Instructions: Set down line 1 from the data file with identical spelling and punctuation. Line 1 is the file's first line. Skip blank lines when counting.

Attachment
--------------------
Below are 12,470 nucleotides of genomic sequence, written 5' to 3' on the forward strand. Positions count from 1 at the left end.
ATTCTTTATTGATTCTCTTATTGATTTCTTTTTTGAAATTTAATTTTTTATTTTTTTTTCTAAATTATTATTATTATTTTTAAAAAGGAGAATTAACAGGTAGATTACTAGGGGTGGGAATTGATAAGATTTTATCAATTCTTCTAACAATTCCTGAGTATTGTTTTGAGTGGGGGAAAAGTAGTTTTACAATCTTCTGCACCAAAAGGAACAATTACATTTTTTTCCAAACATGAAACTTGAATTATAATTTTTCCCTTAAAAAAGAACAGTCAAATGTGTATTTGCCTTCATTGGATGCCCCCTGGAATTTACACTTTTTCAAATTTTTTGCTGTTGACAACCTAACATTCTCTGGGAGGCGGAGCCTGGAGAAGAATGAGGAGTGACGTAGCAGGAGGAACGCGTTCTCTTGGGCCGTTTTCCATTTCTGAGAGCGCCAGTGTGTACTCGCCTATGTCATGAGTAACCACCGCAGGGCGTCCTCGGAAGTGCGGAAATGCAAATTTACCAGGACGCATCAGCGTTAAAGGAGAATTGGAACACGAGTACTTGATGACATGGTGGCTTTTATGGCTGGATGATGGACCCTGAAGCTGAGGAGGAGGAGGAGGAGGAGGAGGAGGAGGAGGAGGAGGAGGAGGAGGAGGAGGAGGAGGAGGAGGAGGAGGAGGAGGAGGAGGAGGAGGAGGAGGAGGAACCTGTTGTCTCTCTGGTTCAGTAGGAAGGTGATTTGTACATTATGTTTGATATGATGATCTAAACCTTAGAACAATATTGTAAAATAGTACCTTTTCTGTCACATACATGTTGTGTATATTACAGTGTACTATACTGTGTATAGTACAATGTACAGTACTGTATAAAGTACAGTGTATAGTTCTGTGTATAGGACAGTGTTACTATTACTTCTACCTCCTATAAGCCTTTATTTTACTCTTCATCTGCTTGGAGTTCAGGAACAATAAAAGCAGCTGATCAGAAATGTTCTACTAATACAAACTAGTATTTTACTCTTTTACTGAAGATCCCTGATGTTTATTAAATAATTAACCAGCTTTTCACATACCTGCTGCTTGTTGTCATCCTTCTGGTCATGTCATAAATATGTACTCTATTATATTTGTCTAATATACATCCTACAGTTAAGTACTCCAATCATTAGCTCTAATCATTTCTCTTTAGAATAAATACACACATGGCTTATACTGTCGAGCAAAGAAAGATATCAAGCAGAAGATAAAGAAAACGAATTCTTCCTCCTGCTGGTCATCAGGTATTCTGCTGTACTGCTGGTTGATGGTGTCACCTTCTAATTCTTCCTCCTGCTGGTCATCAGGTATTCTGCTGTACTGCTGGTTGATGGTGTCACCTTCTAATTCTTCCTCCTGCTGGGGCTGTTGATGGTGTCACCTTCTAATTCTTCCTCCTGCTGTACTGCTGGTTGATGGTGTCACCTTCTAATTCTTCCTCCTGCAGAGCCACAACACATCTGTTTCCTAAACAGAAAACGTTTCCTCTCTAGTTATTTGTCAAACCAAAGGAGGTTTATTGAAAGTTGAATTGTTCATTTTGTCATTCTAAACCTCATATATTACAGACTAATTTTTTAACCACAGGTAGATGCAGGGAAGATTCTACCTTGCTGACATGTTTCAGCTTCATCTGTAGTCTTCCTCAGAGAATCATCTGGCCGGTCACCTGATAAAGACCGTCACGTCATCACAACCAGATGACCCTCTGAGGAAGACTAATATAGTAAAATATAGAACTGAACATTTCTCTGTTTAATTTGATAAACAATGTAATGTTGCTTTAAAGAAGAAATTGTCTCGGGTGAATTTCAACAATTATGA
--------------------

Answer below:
Below are 12,470 nucleotides of genomic sequence, written 5' to 3' on the forward strand. Positions count from 1 at the left end.